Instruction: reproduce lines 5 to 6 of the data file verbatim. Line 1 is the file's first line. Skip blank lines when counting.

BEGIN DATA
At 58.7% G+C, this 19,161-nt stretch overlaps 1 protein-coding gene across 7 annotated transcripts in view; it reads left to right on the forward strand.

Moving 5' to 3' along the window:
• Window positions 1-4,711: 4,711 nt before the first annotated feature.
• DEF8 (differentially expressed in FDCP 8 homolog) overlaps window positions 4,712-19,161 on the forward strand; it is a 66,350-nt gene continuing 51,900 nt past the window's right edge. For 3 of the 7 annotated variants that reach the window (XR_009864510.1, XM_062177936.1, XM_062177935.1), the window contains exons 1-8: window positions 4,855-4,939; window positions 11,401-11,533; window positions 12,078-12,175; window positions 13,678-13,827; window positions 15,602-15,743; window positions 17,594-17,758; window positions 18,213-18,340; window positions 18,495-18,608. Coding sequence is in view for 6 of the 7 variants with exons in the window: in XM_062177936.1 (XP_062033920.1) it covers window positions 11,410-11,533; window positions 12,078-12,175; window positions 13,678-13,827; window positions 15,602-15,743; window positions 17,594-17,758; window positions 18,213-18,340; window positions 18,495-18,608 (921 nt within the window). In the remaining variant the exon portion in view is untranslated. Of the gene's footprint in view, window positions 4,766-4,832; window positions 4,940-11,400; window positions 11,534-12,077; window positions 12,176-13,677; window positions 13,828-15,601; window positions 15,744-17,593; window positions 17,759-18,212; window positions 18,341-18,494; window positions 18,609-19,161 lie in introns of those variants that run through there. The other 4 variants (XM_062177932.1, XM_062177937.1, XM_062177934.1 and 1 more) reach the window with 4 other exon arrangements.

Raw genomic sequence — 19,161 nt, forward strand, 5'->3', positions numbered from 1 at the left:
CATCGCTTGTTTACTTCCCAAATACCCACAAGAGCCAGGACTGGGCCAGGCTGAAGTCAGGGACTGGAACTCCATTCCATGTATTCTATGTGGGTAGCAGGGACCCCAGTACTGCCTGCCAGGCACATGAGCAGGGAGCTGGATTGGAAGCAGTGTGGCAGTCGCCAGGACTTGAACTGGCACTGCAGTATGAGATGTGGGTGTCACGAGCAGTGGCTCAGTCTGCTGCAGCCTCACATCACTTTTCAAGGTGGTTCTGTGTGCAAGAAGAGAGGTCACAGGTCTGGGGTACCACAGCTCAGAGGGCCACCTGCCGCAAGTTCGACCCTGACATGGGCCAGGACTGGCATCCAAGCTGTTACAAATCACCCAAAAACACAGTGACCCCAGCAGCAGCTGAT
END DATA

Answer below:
Raw genomic sequence — 19,161 nt, forward strand, 5'->3', positions numbered from 1 at the left:
CATCGCTTGTTTACTTCCCAAATACCCACAAGAGCCAGGACTGGGCCAGGCTGAAGTCAGGGACTGGAACTCCATTCCATGTATTCTATGTGGGTAGCAGGGACCCCAGTACTGCCTGCCAGGCACATGAGCAGGGAGCTGGATTGGAAGCAGTGTGGCAGTCGCCAGGACTTGAACTGGCACTGCAGTATGAGATGTGGGTGTCACGAGCAGTGGCTCAGTCTGCTGCAGCCTCACATCACTTTTCAAGGTGGTTCTGTGTGCAAGAAGAGAGGTCACAGGTCTGGGGTACCACAGCTCAGAGGGCCACCTGCCGCAAGTTCGACCCTGACATGGGCCAGGACTGGCATCCAAGCTGTTACAAATCACCCAAAAACACAGTGACCCCAGCAGCAGCTGAT